Thursday, November 2, 2017

When grasshoppers came to dinner

How do you maintain your ecological wits
when Mother Nature turns on you? 
We returned home after a couple of weeks traveling and Félix reported everything was fine, except for a not-so-minor detail: Our ranch is under attack by an overnight blitzkrieg of thousands, hundreds of thousands—millions for I all know—of chapulines or grasshoppers.

I went out this morning and in fact there are grasshoppers on the window screens, rose bushes, the vegetable garden—practically every plant with tender foliage is under attack. Chapulines abruptly ended the tomato and cucumber growing season, along with our parsley, cilantro and basil plants.

Grasshopper through a window pane. 
The only plants left intact seem to be thick-leaved succulents, though I'm sure the grasshoppers are discussing attacking them too when they've finished off everything else.

Worst of all there is nothing much we can do to contain the destruction except for one I idea I have but don't dare implement.
Following our organic mantra, Stew and I have maintained a laissez-faire approach to bugs. We figure ninety percent of them don't cause much damage and, occasionally, are even fascinating to watch.
Hoppers at work. 

That involves far more faire than laissez, considering the number of insect and other little wild visitors we have: Paper wasps, crickets, flies (numerous and annoying especially when you're trying to read in bed), spiders and small tarantulas and even the occasional frog on the bathroom sink, bees (probably our own), beetles, earwigs and a dozens of other species too weird to describe much less name. We're not sure how they all get in.

Oddly, we don't get many mosquitos or cockroaches. A small garden snake, once. Mice are kept at bay by our team of two somnolent cats, one of them sixteen years old.

We have a catch-and-release method consisting of a plastic cottage cheese carton which we put over the uninvited visitor and then we slip a five-by-seven index card under it and deposit the critter outside.

A friendly spider was escorted outside.
A major exception recently were ants, black or red, I can't remember, which got into the bedroom. They came in through a small hole in the windows, single file, and then gathered on the wall forming black blotches as if planning an attack on us. That called for an emergency purchase of inorganic pesticide.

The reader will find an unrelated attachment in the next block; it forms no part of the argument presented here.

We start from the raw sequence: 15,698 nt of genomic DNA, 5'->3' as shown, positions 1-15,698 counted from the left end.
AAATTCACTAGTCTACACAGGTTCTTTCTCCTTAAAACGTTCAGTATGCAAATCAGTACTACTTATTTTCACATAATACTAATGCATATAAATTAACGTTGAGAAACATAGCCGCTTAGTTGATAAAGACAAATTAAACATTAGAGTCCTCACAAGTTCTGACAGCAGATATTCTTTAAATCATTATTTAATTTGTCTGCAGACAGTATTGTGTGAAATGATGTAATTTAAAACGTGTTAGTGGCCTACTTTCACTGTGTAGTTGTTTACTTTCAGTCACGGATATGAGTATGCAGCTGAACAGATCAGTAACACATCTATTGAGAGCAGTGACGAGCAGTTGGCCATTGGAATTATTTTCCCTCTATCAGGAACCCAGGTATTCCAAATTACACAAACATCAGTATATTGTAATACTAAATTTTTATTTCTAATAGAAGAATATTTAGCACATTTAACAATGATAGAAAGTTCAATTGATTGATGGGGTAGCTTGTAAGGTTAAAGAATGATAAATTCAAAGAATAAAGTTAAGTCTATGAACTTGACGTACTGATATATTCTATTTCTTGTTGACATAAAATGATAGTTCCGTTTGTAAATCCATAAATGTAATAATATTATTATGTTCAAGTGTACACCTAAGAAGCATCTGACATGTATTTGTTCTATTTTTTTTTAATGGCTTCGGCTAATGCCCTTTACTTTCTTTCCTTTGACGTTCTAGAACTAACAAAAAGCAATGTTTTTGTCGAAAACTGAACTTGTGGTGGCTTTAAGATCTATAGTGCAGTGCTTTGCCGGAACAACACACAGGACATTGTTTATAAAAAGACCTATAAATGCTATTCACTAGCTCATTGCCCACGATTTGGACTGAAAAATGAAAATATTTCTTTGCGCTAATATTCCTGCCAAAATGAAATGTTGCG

As far as the chapulines, they are going beserko-mundo in the yard as I write this, and I haven't found any non-ridiculous organic control.

What I've found are some purported solutions ranging from ground garlic to spreading flour on the infected plants. The weakest points of these suggestions is that they have to be used before the grasshoppers arrive, not after they've eaten everything in sight. What's the point then?

Crop dusting the property with DDT, which is probably still legal in Mexico, comes to mind.

But if that sounds too draconian, how about eating the little buggers? I tried them in Oaxaca, here in San Miguel and at an excellent restaurant in Mérida. They are salty, almost spicy, and taste best when you focus your mind on Trump, the World Series or anything other than what you're eating.

Grasshoppers don't look or taste like chicken. 
There's even a website and foodie movement of folks who eat bugs.  Insects are high in protein and are more environmentally friendly that cows and pigs who do enough mindless burping and flatulating to raise global temperatures by a couple of degrees, or so I hear.

The insect site is cleverly called Bug Vivant, "Gastronomy on Six Legs." A Gringo Chapulines Recipe provides detailed ingredients and instructions, but cautions that the chapulines must be precooked except that I couldn't find directions for that one essential step.

Do you have to pull the legs and wings off, or just throw the whole grasshopper into a food processor set to "mush beyond recognition." Chopping and dicing? 

Bagging the required load of chapulines in the yard should be no problema right now though cajoling them into the food processor likely will be tricky. They are not called "hoppers" for nothing. 

Crickets anyone?
 When all fails I ask Félix, who when stumped sometimes will offer some folkloric Mexican solution involving the next full moon, the braying of the donkeys, or some such.

But on the chapulines crisis he had no answers, even crazy ones. We just have to wait until the cold weather arrives and kills off the critters, he said. Given that today it's about eighty degrees and partly cloudy, that could take a while.

Until then I'll just have to wear ear plugs to shield me from that relentless crunching sound coming from the outside.


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